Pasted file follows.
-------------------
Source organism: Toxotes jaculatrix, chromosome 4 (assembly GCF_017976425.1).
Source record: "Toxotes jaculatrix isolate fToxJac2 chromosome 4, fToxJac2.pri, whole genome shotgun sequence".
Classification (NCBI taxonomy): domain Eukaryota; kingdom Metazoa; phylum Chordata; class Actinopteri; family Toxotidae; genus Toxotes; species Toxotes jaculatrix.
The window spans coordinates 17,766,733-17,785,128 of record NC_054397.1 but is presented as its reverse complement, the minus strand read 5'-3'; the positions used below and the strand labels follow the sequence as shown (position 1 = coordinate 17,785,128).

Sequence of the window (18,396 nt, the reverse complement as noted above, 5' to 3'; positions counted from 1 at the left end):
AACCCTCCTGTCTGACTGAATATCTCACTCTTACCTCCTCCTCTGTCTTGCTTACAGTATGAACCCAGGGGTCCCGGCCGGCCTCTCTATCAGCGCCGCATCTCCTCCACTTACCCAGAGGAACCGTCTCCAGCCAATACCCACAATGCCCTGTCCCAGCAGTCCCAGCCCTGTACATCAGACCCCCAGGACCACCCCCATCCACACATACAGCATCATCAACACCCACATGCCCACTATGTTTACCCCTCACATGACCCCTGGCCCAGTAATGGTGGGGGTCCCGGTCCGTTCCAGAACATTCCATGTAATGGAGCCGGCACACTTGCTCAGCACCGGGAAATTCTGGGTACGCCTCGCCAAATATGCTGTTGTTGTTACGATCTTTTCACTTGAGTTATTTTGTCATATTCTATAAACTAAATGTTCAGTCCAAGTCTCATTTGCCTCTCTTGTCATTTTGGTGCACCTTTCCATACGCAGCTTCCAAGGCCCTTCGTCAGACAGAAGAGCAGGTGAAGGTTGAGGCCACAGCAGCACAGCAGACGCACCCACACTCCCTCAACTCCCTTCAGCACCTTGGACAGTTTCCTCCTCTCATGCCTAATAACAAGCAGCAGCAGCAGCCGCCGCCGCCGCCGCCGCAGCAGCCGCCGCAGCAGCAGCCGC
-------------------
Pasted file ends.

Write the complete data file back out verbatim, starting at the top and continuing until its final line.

Source organism: Toxotes jaculatrix, chromosome 4 (assembly GCF_017976425.1).
Source record: "Toxotes jaculatrix isolate fToxJac2 chromosome 4, fToxJac2.pri, whole genome shotgun sequence".
Classification (NCBI taxonomy): domain Eukaryota; kingdom Metazoa; phylum Chordata; class Actinopteri; family Toxotidae; genus Toxotes; species Toxotes jaculatrix.
The window spans coordinates 17,766,733-17,785,128 of record NC_054397.1 but is presented as its reverse complement, the minus strand read 5'-3'; the positions used below and the strand labels follow the sequence as shown (position 1 = coordinate 17,785,128).

Sequence of the window (18,396 nt, the reverse complement as noted above, 5' to 3'; positions counted from 1 at the left end):
AACCCTCCTGTCTGACTGAATATCTCACTCTTACCTCCTCCTCTGTCTTGCTTACAGTATGAACCCAGGGGTCCCGGCCGGCCTCTCTATCAGCGCCGCATCTCCTCCACTTACCCAGAGGAACCGTCTCCAGCCAATACCCACAATGCCCTGTCCCAGCAGTCCCAGCCCTGTACATCAGACCCCCAGGACCACCCCCATCCACACATACAGCATCATCAACACCCACATGCCCACTATGTTTACCCCTCACATGACCCCTGGCCCAGTAATGGTGGGGGTCCCGGTCCGTTCCAGAACATTCCATGTAATGGAGCCGGCACACTTGCTCAGCACCGGGAAATTCTGGGTACGCCTCGCCAAATATGCTGTTGTTGTTACGATCTTTTCACTTGAGTTATTTTGTCATATTCTATAAACTAAATGTTCAGTCCAAGTCTCATTTGCCTCTCTTGTCATTTTGGTGCACCTTTCCATACGCAGCTTCCAAGGCCCTTCGTCAGACAGAAGAGCAGGTGAAGGTTGAGGCCACAGCAGCACAGCAGACGCACCCACACTCCCTCAACTCCCTTCAGCACCTTGGACAGTTTCCTCCTCTCATGCCTAATAACAAGCAGCAGCAGCAGCCGCCGCCGCCGCCGCCGCAGCAGCCGCCGCAGCAGCAGCCGC